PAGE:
An illustration of why it’s so precious
By Adam Gerza, Chief Operating Officer of Energy tool base
Net energy storage energy metering (or NEM paired storage) allows a customer with a solar + storage system behind the meter to discharge their battery, export the stored energy to the grid and receive a net energy metering credit, if the battery can be verified 100% solar charge. In some cases, NEM paired storage can significantly increase the amount of savings that an energy storage system (ESS) can capture. As shown in the graph below, net energy storage metering effectively allows a battery to use its full capacity by fully discharging when a strong price signal exists, regardless of customer usage.
NEM paired storage was codified into law in California in February 2019 when the California Public Utilities Commission (CPUC) finalized a decision allowing customers with ESS to receive credits for storage energy returned to the grid if the storage system is verifiably fully charged from solar power. The policy change was initiated by the California Solar and Storage Association (CALSSA) which filed a Request for Modification (PFM) to grant permission for NEM paired storage. CALSSA’s PFM has received support from the Big Three California utilities owned by investors who filed a statement of support, which helped pave the way for the CPUC decision. Energy Toolbase posted a blog “CPUC approves net metering of energy storage” summarizing the eligibility requirements set out in this CPUC decision.
Several months later, IOUs began to allow NEM paired storage systems to be interconnected to their network. Energy Toolbase published another blog in December 2019 titled “California Utilities Now Accepts Net Energy Meter (NEM) Applications – Paired Storage”, which summarized many of the new measurement and verification requirements, including the new Certification Requirements Decision (CRD) standard, which allowed utilities to verify ESS charges entirely from PV. Previously, for ESS systems greater than 10 kW, customers had to install additional measurement hardware, which could be time consuming and prohibitively expensive.
Case study: NEM paired storage
To illustrate the value of net energy storage metering, we compared two identical solar + storage systems operating in time-of-use arbitration (TOU) mode. We kept all project inputs and assumptions constant, except in case n ° 1 we ran the ESS dispatch simulation assuming that the ESS cannot export to the grid, and in case n ° 2, we ran the simulation assuming the NEM paired storage: the ESS can export to the grid, but it needs to fully recharge from PV.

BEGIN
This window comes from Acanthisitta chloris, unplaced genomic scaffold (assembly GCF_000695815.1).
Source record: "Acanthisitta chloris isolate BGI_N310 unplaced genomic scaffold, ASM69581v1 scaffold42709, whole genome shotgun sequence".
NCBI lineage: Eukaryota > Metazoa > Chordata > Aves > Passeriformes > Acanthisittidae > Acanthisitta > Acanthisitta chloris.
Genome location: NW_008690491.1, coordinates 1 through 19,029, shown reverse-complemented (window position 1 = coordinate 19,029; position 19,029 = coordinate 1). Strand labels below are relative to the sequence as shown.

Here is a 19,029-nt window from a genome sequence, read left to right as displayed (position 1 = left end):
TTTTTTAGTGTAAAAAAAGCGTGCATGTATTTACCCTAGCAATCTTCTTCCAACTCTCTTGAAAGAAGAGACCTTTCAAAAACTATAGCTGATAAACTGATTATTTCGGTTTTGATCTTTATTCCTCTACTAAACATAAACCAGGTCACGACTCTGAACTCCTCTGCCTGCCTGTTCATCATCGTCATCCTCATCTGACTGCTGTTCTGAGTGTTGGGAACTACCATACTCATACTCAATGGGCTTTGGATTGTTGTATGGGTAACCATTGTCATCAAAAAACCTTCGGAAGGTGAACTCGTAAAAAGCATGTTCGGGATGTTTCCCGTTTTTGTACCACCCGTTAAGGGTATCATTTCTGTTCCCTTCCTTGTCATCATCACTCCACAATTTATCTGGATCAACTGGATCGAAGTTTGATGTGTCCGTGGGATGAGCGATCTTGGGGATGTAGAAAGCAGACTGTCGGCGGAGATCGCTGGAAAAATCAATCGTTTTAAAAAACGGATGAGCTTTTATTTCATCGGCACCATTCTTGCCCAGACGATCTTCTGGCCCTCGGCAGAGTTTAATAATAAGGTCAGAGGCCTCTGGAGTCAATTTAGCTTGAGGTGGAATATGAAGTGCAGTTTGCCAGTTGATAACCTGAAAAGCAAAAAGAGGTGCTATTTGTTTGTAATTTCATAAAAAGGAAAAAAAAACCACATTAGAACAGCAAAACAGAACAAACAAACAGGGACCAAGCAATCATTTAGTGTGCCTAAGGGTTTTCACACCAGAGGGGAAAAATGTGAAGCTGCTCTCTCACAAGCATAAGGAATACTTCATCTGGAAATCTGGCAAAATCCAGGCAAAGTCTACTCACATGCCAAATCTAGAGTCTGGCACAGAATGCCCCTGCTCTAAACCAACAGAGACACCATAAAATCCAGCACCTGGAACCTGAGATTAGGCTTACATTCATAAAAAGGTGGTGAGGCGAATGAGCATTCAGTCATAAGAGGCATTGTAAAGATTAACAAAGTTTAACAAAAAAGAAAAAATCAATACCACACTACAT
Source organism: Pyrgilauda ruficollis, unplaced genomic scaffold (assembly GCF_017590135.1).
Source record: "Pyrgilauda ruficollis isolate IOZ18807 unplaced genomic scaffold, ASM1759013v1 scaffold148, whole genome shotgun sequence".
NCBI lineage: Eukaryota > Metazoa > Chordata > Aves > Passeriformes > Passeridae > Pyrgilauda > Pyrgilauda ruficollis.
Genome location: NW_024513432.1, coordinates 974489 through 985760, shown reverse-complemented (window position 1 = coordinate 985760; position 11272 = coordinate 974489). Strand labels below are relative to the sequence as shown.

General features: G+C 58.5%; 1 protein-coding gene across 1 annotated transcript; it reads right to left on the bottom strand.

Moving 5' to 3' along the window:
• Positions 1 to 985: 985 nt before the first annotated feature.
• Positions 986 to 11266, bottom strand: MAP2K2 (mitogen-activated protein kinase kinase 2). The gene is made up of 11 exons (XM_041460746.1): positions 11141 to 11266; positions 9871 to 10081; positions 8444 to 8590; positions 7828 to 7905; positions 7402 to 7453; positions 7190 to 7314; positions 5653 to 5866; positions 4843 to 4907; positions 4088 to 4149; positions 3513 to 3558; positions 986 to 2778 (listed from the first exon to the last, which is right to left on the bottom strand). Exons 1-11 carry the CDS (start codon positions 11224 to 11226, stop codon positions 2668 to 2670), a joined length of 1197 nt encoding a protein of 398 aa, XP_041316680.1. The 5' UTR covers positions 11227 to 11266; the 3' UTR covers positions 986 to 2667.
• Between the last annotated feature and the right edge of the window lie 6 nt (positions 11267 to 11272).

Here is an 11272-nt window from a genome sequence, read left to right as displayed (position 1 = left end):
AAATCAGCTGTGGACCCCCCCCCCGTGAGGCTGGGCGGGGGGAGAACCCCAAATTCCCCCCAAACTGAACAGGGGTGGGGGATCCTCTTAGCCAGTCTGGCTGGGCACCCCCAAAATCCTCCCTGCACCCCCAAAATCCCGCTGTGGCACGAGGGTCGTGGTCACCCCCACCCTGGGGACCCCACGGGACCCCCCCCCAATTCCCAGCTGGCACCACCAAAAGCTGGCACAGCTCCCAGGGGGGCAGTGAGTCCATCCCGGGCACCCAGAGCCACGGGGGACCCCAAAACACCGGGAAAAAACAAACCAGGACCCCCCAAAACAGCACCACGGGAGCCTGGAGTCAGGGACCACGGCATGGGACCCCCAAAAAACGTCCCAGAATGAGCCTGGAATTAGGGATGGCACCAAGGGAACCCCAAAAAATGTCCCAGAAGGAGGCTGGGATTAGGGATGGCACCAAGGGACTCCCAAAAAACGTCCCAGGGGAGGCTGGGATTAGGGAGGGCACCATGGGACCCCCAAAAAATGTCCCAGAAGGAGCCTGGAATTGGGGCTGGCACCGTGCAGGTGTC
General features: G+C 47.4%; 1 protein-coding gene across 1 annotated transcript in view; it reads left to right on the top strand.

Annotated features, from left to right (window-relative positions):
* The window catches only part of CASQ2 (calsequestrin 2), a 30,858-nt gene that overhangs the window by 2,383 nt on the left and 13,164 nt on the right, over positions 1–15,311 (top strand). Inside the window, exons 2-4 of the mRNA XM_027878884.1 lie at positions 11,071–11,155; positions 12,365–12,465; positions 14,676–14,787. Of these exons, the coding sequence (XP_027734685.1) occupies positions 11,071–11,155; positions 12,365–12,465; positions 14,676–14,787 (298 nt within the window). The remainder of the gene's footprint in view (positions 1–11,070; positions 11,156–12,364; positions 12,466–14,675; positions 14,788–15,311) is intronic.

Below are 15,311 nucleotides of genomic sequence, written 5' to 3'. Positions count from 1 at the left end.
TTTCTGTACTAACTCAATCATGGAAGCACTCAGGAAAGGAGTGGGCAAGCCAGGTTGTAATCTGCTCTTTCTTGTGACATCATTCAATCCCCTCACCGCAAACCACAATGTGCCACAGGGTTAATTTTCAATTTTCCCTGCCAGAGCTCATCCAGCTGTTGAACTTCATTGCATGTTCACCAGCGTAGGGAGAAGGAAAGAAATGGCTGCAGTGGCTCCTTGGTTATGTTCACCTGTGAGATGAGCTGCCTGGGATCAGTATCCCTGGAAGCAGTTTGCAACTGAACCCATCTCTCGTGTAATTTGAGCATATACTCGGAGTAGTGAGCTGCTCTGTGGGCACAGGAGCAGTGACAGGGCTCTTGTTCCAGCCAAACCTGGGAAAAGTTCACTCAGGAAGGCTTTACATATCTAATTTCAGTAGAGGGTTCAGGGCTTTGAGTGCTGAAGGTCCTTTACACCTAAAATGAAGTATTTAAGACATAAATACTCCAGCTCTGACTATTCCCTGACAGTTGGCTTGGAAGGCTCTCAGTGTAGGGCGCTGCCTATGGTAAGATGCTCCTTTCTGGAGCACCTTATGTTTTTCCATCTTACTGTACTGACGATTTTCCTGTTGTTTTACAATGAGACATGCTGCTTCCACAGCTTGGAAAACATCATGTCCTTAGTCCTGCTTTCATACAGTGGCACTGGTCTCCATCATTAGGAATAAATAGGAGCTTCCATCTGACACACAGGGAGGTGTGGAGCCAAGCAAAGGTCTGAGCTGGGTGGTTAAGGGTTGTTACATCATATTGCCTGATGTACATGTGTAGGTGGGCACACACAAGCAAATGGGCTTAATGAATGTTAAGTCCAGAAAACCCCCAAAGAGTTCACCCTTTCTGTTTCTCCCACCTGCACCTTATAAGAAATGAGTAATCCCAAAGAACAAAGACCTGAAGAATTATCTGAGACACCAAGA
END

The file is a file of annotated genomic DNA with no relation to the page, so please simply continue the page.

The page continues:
Assumptions used in the case study:
- Utility | Rates: Southern California Edison (SCE) | TOU-D-PRIME rate
- Annual consumption: 13,243 kWh
- Interval Data File: My Home, Located in Alhambra, California
- Photovoltaic system size: 8 kWCC
- Generation of PV production profile: API PV Watts v5 (10 tilt, 180 south azimuth)
- ESS size: 5 kW | 10 kWh
- Generation of the ESS distribution profile: Energy Toolbase, TOU Arbitrage distribution simulation
Case n ° 1: ESS cannot export to the network
Explanation: The graph above displays: energy consumption, photovoltaic production, distribution of ESS, net use and state of charge (SoC) of ESS over a period of 10 days: from 27 June to July 6. During the first five days, I was on vacation and had virtually no consumption. As a result, the ESS barely cycled, only discharging about 5% of its rated capacity each day, as it was limited to only discharging to compensate for the load.
The TOU-D-PRIME residential SCE price list is an advantageous price for the economy of the ESS because it has a significant TOU price differential all year round. The difference between peak and off-peak hours is $ 0.26 / kWh in summer and $ 0.23 / kWh in winter. But since I was gone and had not used for the first five days, the ESS was handcuffed and effectively missed the lucrative opportunity to unload during the 4pm to 9pm peak period. Also note that on July 4th, after I got home, I was away for the period of 4 to 9 p.m. and had virtually no use, which again prevented the ESS from sending and to use its full capacity.